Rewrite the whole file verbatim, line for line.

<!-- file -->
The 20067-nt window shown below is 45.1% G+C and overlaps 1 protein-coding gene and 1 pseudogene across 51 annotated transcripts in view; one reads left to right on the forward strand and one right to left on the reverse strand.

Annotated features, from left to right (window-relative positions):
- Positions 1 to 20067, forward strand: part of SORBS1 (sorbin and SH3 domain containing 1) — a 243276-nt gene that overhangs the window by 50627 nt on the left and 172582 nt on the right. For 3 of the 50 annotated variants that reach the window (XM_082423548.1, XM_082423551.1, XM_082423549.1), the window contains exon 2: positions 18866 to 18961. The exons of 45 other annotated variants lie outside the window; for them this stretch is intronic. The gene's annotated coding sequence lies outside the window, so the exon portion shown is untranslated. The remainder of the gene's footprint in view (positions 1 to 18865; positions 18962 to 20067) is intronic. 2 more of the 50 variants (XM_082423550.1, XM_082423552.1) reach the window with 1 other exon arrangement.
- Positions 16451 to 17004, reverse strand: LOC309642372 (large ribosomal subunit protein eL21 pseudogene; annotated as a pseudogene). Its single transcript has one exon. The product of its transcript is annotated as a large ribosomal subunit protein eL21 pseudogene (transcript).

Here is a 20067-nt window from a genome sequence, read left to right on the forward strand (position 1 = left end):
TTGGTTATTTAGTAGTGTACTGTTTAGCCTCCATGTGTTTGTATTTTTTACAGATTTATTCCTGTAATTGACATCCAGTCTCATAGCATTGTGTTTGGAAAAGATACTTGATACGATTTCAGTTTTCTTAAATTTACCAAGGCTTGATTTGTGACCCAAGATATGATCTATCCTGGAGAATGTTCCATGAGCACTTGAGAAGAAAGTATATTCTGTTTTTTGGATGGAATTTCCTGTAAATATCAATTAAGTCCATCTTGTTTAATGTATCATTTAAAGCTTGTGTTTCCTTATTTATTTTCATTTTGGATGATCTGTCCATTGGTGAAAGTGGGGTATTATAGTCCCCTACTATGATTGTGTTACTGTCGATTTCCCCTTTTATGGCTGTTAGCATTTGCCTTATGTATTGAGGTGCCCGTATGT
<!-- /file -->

The 20067-nt window shown below is 45.1% G+C and overlaps 1 protein-coding gene and 1 pseudogene across 51 annotated transcripts in view; one reads left to right on the forward strand and one right to left on the reverse strand.

Annotated features, from left to right (window-relative positions):
- Positions 1 to 20067, forward strand: part of SORBS1 (sorbin and SH3 domain containing 1) — a 243276-nt gene that overhangs the window by 50627 nt on the left and 172582 nt on the right. For 3 of the 50 annotated variants that reach the window (XM_082423548.1, XM_082423551.1, XM_082423549.1), the window contains exon 2: positions 18866 to 18961. The exons of 45 other annotated variants lie outside the window; for them this stretch is intronic. The gene's annotated coding sequence lies outside the window, so the exon portion shown is untranslated. The remainder of the gene's footprint in view (positions 1 to 18865; positions 18962 to 20067) is intronic. 2 more of the 50 variants (XM_082423550.1, XM_082423552.1) reach the window with 1 other exon arrangement.
- Positions 16451 to 17004, reverse strand: LOC309642372 (large ribosomal subunit protein eL21 pseudogene; annotated as a pseudogene). Its single transcript has one exon. The product of its transcript is annotated as a large ribosomal subunit protein eL21 pseudogene (transcript).

Here is a 20067-nt window from a genome sequence, read left to right on the forward strand (position 1 = left end):
TTGGTTATTTAGTAGTGTACTGTTTAGCCTCCATGTGTTTGTATTTTTTACAGATTTATTCCTGTAATTGACATCCAGTCTCATAGCATTGTGTTTGGAAAAGATACTTGATACGATTTCAGTTTTCTTAAATTTACCAAGGCTTGATTTGTGACCCAAGATATGATCTATCCTGGAGAATGTTCCATGAGCACTTGAGAAGAAAGTATATTCTGTTTTTTGGATGGAATTTCCTGTAAATATCAATTAAGTCCATCTTGTTTAATGTATCATTTAAAGCTTGTGTTTCCTTATTTATTTTCATTTTGGATGATCTGTCCATTGGTGAAAGTGGGGTATTATAGTCCCCTACTATGATTGTGTTACTGTCGATTTCCCCTTTTATGGCTGTTAGCATTTGCCTTATGTATTGAGGTGCCCGTATGT